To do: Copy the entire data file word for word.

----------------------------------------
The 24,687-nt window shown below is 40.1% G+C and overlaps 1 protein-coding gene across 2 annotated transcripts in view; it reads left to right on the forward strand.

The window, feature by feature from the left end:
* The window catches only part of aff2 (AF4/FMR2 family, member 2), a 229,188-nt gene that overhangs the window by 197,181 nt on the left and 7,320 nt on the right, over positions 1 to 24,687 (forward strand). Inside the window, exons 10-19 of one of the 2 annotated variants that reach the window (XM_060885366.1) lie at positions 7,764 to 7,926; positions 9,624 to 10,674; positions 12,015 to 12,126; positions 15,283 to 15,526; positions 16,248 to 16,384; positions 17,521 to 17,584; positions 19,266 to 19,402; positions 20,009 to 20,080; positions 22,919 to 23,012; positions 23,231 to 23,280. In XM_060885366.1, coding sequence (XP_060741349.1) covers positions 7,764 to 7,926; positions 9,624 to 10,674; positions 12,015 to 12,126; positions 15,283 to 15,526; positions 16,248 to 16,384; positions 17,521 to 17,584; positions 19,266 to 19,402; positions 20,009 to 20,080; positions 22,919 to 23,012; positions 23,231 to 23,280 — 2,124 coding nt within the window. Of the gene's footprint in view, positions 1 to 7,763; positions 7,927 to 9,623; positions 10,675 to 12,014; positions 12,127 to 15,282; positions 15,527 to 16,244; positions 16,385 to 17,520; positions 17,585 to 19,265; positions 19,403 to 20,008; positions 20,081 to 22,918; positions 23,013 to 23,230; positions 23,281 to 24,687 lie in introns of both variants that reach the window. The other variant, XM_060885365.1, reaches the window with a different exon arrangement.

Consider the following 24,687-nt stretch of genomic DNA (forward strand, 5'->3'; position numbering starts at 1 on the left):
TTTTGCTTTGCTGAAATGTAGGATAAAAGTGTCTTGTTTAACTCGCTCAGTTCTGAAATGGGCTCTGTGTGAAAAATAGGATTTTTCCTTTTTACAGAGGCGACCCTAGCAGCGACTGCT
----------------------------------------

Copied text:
The 24,687-nt window shown below is 40.1% G+C and overlaps 1 protein-coding gene across 2 annotated transcripts in view; it reads left to right on the forward strand.

The window, feature by feature from the left end:
* The window catches only part of aff2 (AF4/FMR2 family, member 2), a 229,188-nt gene that overhangs the window by 197,181 nt on the left and 7,320 nt on the right, over positions 1 to 24,687 (forward strand). Inside the window, exons 10-19 of one of the 2 annotated variants that reach the window (XM_060885366.1) lie at positions 7,764 to 7,926; positions 9,624 to 10,674; positions 12,015 to 12,126; positions 15,283 to 15,526; positions 16,248 to 16,384; positions 17,521 to 17,584; positions 19,266 to 19,402; positions 20,009 to 20,080; positions 22,919 to 23,012; positions 23,231 to 23,280. In XM_060885366.1, coding sequence (XP_060741349.1) covers positions 7,764 to 7,926; positions 9,624 to 10,674; positions 12,015 to 12,126; positions 15,283 to 15,526; positions 16,248 to 16,384; positions 17,521 to 17,584; positions 19,266 to 19,402; positions 20,009 to 20,080; positions 22,919 to 23,012; positions 23,231 to 23,280 — 2,124 coding nt within the window. Of the gene's footprint in view, positions 1 to 7,763; positions 7,927 to 9,623; positions 10,675 to 12,014; positions 12,127 to 15,282; positions 15,527 to 16,244; positions 16,385 to 17,520; positions 17,585 to 19,265; positions 19,403 to 20,008; positions 20,081 to 22,918; positions 23,013 to 23,230; positions 23,281 to 24,687 lie in introns of both variants that reach the window. The other variant, XM_060885365.1, reaches the window with a different exon arrangement.

Consider the following 24,687-nt stretch of genomic DNA (forward strand, 5'->3'; position numbering starts at 1 on the left):
TTTTGCTTTGCTGAAATGTAGGATAAAAGTGTCTTGTTTAACTCGCTCAGTTCTGAAATGGGCTCTGTGTGAAAAATAGGATTTTTCCTTTTTACAGAGGCGACCCTAGCAGCGACTGCT